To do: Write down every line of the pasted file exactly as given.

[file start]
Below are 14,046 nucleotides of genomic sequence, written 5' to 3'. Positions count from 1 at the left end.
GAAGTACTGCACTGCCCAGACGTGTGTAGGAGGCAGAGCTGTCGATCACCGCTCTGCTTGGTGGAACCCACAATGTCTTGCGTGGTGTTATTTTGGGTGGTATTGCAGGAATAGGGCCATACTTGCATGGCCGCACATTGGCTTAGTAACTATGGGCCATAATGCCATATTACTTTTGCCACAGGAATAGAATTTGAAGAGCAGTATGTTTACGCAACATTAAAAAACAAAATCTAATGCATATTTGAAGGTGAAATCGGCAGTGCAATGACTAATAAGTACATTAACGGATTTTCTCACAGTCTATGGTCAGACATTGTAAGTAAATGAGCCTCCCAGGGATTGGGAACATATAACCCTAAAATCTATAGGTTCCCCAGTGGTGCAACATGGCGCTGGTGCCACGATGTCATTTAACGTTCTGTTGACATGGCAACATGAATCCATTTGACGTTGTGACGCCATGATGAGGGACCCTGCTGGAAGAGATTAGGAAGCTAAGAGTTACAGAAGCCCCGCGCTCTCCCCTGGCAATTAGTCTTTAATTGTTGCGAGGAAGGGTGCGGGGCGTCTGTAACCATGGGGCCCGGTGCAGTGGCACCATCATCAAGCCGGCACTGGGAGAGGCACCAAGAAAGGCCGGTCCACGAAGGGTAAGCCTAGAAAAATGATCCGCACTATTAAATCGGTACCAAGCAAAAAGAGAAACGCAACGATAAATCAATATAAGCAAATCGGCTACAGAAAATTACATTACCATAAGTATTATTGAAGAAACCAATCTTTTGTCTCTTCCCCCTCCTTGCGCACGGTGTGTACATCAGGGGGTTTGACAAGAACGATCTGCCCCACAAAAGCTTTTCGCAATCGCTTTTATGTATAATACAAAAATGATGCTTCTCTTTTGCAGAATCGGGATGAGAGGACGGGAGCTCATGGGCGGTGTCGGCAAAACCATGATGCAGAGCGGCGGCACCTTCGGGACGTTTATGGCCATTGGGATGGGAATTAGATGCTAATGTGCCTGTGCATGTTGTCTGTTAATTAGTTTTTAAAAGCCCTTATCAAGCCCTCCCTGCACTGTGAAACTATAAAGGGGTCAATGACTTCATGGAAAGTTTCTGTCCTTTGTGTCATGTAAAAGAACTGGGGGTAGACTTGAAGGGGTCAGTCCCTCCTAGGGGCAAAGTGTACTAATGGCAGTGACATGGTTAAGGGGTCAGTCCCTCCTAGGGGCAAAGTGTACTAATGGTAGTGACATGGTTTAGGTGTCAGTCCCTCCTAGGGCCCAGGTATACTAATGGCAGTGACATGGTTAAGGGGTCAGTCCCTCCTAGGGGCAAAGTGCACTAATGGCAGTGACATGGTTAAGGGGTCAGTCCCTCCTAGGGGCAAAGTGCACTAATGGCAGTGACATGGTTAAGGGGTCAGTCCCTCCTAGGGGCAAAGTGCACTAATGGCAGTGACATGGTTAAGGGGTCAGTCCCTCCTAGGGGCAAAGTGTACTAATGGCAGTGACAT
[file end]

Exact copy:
Below are 14,046 nucleotides of genomic sequence, written 5' to 3'. Positions count from 1 at the left end.
GAAGTACTGCACTGCCCAGACGTGTGTAGGAGGCAGAGCTGTCGATCACCGCTCTGCTTGGTGGAACCCACAATGTCTTGCGTGGTGTTATTTTGGGTGGTATTGCAGGAATAGGGCCATACTTGCATGGCCGCACATTGGCTTAGTAACTATGGGCCATAATGCCATATTACTTTTGCCACAGGAATAGAATTTGAAGAGCAGTATGTTTACGCAACATTAAAAAACAAAATCTAATGCATATTTGAAGGTGAAATCGGCAGTGCAATGACTAATAAGTACATTAACGGATTTTCTCACAGTCTATGGTCAGACATTGTAAGTAAATGAGCCTCCCAGGGATTGGGAACATATAACCCTAAAATCTATAGGTTCCCCAGTGGTGCAACATGGCGCTGGTGCCACGATGTCATTTAACGTTCTGTTGACATGGCAACATGAATCCATTTGACGTTGTGACGCCATGATGAGGGACCCTGCTGGAAGAGATTAGGAAGCTAAGAGTTACAGAAGCCCCGCGCTCTCCCCTGGCAATTAGTCTTTAATTGTTGCGAGGAAGGGTGCGGGGCGTCTGTAACCATGGGGCCCGGTGCAGTGGCACCATCATCAAGCCGGCACTGGGAGAGGCACCAAGAAAGGCCGGTCCACGAAGGGTAAGCCTAGAAAAATGATCCGCACTATTAAATCGGTACCAAGCAAAAAGAGAAACGCAACGATAAATCAATATAAGCAAATCGGCTACAGAAAATTACATTACCATAAGTATTATTGAAGAAACCAATCTTTTGTCTCTTCCCCCTCCTTGCGCACGGTGTGTACATCAGGGGGTTTGACAAGAACGATCTGCCCCACAAAAGCTTTTCGCAATCGCTTTTATGTATAATACAAAAATGATGCTTCTCTTTTGCAGAATCGGGATGAGAGGACGGGAGCTCATGGGCGGTGTCGGCAAAACCATGATGCAGAGCGGCGGCACCTTCGGGACGTTTATGGCCATTGGGATGGGAATTAGATGCTAATGTGCCTGTGCATGTTGTCTGTTAATTAGTTTTTAAAAGCCCTTATCAAGCCCTCCCTGCACTGTGAAACTATAAAGGGGTCAATGACTTCATGGAAAGTTTCTGTCCTTTGTGTCATGTAAAAGAACTGGGGGTAGACTTGAAGGGGTCAGTCCCTCCTAGGGGCAAAGTGTACTAATGGCAGTGACATGGTTAAGGGGTCAGTCCCTCCTAGGGGCAAAGTGTACTAATGGTAGTGACATGGTTTAGGTGTCAGTCCCTCCTAGGGCCCAGGTATACTAATGGCAGTGACATGGTTAAGGGGTCAGTCCCTCCTAGGGGCAAAGTGCACTAATGGCAGTGACATGGTTAAGGGGTCAGTCCCTCCTAGGGGCAAAGTGCACTAATGGCAGTGACATGGTTAAGGGGTCAGTCCCTCCTAGGGGCAAAGTGCACTAATGGCAGTGACATGGTTAAGGGGTCAGTCCCTCCTAGGGGCAAAGTGTACTAATGGCAGTGACAT